AA54Heavy From United States of America, joined Nov 2003, 189 posts, RR: 0 Posted (9 years 6 months 1 day 4 hours ago) and read 2977 times:
This is a random question but a few months back I was on a united flight, listening to channel 9, at phx, sitting in a long line, roughly 10-15 jets, waiting to take off. As I sat there and listened, the tower was clearing the jets for takeoff and then instructing the following jet to position and hold. However, what I found odd is that for roughly 4 or 5 of these exchanges after the jet was cleared to position and hold, it was instructed to acknowledge sight of the jet that was now rolling down the runway..something like "report company CRJ in sight"......then, after those 4 or 5, the rest of the position and hold instructions had no more need to acknowledge the plane in front on them in sight. It was a clear night, ceiling of maybe 9,000 feet and absolutely no fog or haze or anything.....any reason why this would happen and then they would just stop asking for that acknowledgement, or do they do this often...any ideas? thanks in advance
LongHauler From Canada, joined Mar 2004, 5873 posts, RR: 43
Reply 1, posted (9 years 6 months 1 day 4 hours ago) and read 2944 times:
It is an indication that the following aircraft will be given its takeoff clearance with regard to confirmation of sight the preceding aircraft. In visual flight conditions, ATC can allow more aircraft to take off if the following aircraft accepts responsibility for traffic separation from the preceding aircraft. It is not as haphazard as it sounds, as all aircraft are roughly the same speed, following roughly the same track.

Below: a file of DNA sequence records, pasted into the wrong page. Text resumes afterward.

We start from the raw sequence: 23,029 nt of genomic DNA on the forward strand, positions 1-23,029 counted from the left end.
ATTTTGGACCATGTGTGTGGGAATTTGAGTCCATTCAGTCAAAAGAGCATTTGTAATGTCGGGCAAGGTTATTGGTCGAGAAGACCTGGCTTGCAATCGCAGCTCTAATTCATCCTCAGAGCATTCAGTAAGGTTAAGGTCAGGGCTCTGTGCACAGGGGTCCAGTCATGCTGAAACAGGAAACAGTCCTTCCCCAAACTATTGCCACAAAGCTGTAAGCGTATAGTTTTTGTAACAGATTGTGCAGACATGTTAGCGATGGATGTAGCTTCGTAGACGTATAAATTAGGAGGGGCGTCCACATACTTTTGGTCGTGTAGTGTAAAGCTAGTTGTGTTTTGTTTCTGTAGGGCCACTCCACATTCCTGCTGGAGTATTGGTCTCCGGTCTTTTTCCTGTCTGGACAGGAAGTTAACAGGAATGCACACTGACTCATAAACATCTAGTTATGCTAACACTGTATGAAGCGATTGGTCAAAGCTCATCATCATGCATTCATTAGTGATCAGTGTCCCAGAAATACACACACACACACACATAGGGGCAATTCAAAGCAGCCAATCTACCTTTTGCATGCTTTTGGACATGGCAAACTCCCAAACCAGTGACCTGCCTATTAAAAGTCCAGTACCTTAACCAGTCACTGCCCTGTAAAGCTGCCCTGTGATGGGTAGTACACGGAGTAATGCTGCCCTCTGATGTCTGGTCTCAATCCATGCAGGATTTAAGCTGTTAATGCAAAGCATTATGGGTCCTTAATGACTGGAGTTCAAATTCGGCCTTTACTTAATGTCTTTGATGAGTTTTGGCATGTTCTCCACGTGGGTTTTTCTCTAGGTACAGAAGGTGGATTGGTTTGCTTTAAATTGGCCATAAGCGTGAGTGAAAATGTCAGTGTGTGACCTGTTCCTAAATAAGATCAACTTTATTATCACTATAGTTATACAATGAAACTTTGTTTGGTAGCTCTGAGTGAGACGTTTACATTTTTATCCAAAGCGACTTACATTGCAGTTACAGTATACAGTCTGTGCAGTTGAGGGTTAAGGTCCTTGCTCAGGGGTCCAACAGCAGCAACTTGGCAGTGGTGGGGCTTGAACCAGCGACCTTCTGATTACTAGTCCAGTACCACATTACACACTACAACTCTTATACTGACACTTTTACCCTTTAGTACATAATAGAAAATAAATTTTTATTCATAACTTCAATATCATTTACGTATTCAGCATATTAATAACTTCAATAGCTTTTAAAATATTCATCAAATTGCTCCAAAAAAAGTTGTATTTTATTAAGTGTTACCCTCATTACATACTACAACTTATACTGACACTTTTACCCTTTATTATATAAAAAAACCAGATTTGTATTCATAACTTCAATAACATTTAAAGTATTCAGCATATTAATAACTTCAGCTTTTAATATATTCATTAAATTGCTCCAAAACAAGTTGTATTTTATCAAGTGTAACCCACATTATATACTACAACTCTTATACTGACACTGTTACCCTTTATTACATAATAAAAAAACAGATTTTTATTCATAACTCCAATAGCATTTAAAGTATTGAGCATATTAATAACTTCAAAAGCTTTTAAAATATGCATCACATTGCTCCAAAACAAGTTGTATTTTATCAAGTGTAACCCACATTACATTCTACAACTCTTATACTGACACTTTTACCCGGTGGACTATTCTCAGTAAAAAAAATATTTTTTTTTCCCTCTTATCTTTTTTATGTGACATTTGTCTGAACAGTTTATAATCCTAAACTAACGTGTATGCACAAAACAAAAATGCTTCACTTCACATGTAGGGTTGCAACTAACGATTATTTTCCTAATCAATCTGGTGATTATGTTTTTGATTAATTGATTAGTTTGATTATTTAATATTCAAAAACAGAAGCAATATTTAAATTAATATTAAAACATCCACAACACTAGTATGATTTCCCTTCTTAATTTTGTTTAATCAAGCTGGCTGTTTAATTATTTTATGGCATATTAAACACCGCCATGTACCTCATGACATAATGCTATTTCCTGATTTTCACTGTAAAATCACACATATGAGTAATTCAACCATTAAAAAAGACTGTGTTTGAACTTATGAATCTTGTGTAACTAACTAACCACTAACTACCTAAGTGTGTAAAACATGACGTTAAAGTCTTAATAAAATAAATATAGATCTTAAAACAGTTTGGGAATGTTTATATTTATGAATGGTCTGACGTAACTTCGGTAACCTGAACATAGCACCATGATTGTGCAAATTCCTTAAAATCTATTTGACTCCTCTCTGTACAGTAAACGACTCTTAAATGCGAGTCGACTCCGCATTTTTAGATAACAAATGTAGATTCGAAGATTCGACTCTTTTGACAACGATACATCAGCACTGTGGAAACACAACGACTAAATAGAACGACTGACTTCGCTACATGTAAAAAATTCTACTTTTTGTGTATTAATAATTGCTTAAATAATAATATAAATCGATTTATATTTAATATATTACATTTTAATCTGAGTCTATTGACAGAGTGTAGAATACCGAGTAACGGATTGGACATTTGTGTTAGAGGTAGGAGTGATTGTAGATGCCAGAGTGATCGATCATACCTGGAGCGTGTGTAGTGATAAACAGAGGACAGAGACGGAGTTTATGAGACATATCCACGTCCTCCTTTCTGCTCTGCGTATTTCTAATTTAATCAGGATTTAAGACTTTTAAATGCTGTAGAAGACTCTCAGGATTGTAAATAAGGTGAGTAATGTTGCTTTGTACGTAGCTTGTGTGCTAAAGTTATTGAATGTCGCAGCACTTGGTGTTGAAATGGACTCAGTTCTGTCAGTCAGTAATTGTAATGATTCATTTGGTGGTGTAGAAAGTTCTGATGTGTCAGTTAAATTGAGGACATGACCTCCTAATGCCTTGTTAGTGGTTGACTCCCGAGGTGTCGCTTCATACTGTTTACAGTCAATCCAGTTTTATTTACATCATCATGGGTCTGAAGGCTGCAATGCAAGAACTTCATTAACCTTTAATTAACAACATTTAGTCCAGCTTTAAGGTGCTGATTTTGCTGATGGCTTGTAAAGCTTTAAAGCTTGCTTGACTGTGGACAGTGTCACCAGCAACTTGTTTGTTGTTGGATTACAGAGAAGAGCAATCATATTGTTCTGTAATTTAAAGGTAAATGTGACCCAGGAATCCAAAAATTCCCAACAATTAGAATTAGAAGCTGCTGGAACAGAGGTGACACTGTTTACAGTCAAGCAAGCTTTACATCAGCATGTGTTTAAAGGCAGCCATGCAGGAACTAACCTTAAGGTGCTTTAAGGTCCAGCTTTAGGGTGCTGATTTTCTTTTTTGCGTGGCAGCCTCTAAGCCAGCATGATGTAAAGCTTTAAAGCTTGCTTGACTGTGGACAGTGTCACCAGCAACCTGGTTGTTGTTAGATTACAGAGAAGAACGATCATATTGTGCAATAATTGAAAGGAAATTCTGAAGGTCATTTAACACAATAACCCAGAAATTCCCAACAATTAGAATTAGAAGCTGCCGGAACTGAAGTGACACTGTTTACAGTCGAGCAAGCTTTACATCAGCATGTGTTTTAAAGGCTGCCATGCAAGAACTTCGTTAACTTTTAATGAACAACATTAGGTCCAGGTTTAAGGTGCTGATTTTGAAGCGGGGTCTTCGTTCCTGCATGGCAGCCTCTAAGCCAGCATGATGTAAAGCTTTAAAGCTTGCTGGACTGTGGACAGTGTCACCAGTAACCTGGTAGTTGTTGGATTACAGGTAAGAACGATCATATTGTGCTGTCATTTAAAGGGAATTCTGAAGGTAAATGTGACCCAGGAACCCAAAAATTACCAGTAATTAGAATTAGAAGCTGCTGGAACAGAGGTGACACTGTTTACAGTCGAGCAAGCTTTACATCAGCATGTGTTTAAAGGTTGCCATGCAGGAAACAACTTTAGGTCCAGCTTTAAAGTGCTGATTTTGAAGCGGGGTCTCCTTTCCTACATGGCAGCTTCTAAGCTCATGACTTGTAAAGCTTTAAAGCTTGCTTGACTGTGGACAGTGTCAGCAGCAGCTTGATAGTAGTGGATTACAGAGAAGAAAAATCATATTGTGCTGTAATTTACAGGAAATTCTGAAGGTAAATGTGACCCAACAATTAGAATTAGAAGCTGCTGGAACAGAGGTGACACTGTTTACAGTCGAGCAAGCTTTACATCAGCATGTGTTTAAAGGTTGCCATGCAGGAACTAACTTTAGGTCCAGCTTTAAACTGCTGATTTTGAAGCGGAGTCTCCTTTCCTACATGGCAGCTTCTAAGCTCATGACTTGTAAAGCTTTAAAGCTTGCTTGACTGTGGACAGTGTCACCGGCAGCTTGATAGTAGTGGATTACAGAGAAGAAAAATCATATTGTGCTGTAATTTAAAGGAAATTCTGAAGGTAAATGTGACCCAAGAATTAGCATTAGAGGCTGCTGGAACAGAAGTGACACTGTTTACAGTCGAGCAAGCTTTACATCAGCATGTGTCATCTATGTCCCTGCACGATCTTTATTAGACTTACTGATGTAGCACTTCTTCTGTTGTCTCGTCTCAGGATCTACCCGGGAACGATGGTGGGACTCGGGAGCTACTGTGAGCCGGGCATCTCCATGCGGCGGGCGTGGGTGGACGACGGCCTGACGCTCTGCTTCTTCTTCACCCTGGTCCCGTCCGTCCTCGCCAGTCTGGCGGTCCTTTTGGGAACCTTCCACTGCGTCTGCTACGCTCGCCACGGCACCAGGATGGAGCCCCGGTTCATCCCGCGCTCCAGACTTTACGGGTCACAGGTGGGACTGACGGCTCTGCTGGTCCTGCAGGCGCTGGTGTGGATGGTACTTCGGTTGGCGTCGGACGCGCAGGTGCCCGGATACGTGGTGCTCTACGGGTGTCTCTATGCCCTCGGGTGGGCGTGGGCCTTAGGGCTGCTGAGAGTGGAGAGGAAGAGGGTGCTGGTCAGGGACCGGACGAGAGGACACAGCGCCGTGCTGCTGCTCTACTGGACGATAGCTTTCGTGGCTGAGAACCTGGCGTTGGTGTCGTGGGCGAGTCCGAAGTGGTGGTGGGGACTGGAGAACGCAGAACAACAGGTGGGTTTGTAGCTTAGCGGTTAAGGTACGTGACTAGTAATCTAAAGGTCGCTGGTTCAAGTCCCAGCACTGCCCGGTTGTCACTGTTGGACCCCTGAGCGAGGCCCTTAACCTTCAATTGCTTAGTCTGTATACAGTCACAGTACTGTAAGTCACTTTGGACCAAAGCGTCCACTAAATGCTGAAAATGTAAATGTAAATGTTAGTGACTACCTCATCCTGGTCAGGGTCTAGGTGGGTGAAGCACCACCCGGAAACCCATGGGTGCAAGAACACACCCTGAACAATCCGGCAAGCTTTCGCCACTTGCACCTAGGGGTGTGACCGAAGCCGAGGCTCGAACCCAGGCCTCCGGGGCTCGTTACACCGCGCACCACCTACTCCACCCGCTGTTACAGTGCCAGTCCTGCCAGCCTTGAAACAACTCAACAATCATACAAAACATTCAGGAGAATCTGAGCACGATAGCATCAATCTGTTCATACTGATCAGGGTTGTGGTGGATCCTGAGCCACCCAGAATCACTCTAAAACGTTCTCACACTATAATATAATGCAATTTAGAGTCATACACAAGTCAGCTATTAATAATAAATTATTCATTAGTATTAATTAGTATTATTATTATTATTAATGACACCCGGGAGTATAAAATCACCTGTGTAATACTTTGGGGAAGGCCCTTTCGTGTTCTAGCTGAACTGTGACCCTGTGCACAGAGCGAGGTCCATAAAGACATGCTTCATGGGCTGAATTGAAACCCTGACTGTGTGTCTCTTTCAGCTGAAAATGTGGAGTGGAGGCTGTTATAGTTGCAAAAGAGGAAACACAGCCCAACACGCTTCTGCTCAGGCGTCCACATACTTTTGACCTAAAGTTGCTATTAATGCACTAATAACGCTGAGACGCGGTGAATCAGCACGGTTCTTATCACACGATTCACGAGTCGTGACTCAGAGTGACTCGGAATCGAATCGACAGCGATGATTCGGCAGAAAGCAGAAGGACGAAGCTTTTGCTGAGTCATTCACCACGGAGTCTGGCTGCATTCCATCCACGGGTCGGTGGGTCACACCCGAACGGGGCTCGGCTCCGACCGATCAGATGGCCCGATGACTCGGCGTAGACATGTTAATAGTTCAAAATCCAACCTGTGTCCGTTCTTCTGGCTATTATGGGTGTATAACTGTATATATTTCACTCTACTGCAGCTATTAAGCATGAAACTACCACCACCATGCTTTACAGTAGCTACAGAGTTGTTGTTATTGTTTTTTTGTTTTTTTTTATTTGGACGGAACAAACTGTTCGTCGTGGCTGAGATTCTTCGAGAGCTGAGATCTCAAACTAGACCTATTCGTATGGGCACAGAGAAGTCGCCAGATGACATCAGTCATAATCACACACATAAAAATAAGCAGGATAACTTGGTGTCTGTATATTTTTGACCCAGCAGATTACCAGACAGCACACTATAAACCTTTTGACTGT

This tactic is quite common at PHX, an airport geared for visual flight conditions, (for obvious reasons). Then look at the opposite .... under IFR conditions, see how traffic backs up for departure.
Just because I stopped arguing, doesn't mean I think you are right. It just means I gave up!
IAHFLYR From United States of America, joined Jun 2005, 4790 posts, RR: 21
Reply 2, posted (9 years 6 months 1 day 4 hours ago) and read 2936 times:
As crazy as this might sound in order to apply visual separation between 2 aircraft the pilot must acknowledge sighting the other plane......so, thus the reason for the transmissions you heard, the controller had planned on using visual separation. Not often used like that on runways but it is the correct application.
Hope this helps.
Any views shared are strictly my own and do not a represent those of any former employer.